Monday, June 4, 2007

if your friends parent died

Things that helped me after my mom died.

There was the crisis time, the time when she was dieing, and then dead. That part I will talk about later. What I want to talk about here is the later time. People forget that it is not a quick recovery. What I am talking about here is 6 months later, a year later, two years later, now.

One of the saddest suckiest things was that no one wanted to talk about it. I don't know what it is that makes people so afraid. Actually, I do kind of know because one of my friends had a parent die recently, and I feel some of the things other people must have felt around me. Like I'll say the wrong thing, or maybe it is not a good time to talk about it, I don't want to pry, I don't want to make her think about it if she doesn't want to.

but the thing I remember is I was always thinking about it. I was afraid to talk about it would be burdening people. I didn't know what to say, where to begin, what was important, what was too much for someone else to hear. I didn't want to talk if someone didn't want to know and I felt like no one really wanted to know.

If you are the friend of someone whos parent has died, try and think of how you can get yourself to a place inside your self where you want to know. try and figure out how to hear about it without it being a burden. Your parents will die someday too. It is part of our existance that is pushed away but so real. It needs space to be seen. It need space to be heard and experienced not just in our isolation.

If it is mothers day or fathers day, aknowledge it. If it is the anniversary of the parents death, remember and say something. If you are hanging out with your friend with a bunch of people and everyone's talking about parents and your friend is quiet, talk with her, later or then. at least tell her that you felt it too, the loss, the uncomfortableness, the empty space, the bitterness.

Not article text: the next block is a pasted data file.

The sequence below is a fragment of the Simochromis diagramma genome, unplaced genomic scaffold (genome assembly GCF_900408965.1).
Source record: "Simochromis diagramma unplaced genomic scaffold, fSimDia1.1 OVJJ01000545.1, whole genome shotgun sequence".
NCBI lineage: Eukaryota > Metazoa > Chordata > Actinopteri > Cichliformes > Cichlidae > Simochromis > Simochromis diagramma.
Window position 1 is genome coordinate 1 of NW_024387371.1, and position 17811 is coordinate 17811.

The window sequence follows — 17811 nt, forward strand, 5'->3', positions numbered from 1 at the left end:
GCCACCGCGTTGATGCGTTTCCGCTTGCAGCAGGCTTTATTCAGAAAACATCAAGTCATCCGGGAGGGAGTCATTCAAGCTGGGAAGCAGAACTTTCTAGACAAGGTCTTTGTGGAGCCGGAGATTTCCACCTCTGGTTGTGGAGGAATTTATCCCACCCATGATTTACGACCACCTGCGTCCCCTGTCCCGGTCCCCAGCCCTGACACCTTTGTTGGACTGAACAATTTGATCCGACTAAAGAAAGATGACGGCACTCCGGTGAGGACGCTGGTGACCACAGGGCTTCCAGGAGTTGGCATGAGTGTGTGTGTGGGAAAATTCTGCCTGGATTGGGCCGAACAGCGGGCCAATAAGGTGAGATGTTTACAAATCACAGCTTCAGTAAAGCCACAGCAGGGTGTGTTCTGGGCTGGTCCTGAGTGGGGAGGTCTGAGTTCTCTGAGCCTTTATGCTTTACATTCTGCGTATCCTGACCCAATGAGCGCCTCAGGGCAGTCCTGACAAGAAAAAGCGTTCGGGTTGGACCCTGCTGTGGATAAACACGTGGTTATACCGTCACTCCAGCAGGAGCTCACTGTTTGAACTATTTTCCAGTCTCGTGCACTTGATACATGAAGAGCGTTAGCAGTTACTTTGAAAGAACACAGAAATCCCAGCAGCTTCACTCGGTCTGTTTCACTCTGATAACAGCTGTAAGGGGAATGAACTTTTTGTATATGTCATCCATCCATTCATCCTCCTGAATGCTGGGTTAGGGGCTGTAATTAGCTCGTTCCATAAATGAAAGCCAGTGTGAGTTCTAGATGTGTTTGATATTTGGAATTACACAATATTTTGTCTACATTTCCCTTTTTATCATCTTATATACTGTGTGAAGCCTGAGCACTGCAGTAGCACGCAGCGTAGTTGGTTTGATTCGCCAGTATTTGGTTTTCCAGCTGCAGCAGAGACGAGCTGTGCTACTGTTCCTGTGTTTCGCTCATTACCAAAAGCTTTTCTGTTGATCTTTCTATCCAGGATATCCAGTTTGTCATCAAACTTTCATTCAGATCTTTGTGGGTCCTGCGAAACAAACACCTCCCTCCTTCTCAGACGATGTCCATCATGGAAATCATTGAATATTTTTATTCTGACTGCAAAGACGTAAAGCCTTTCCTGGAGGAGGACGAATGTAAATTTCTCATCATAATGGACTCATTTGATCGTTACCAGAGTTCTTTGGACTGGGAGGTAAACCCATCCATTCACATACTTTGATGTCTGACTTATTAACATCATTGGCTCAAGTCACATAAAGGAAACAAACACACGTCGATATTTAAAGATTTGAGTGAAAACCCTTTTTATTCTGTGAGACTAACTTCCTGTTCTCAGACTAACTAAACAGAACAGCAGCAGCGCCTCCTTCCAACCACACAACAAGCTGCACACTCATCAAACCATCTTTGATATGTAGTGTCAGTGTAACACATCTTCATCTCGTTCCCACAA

Make time to ask questions. For me, the first year was so uncomprehendable, and after the year came the time when I was really ready to talk, when I really needed to talk and the truth was, no one remembered. For everyone else, they were glad the crisis was over and they could finally get a break. It was over for them. For me, I needed to start peeling back the sadness and anger. I needed to remember the good things and say them outloud. I needed witness to our history. I needed friends.

Once a roommate out of the blue made breakfest, cleaned the house, got everyone else outside and quiet. He said "I was thinking about your mom when I woke up and I wanted to do something for you."

Once someone said, "I was too afraid to ask you about your mom when you were having such a hard time, and I'm sorry. But I do have so many things I wonder about your relationship with her. I realized I don't know anything about it really. but I'm afraid to ask you questions because I'm afraid it'll be prying." I said it wasn't prying. I said, "what do you want to know?"

There is relief that comes from talking. There is relief that comes from finding out that what may seem like the hugest burden in the world doesn't turn in to a burden for someone else if I say it outloud. Like the details of my moms disintegration. When I got back from the hospital, I tried to tell my one friend, and he said shhh. He was not able to hear. But later, I told someone else and they heard it fine. They let me cry. They were not crushed by it at all.

Around anniversary time, I like it when someone else figures out something for me to do. Not anything too elaborate. It's just that left to myself, I will get angry or disassociated and I will "forget" and try and push it away, and then I'll remember and get sad and angry at myself. I like to be taken to the woods, may be just for an hour or two. Swimming maybe, or where there is something special and beautiful. I like it when someone cooks for me. comes into my room if I am not leaving it. leaves a little note saying something - I am here for you. I will be here all day if you need me. I will be back at 7, I will be in the garden. I am baking you cake, I am thinking about you, I am sad for you I am angry for you I am wishing and thinking and amazed at your survival. I wish I had known her, I wish I had been able to be there to help you. I wish you didn't have to do so much of all of that and all of this alone. I want to figure out how to be a better friend to you, and I am going to figure it out. I am loving you.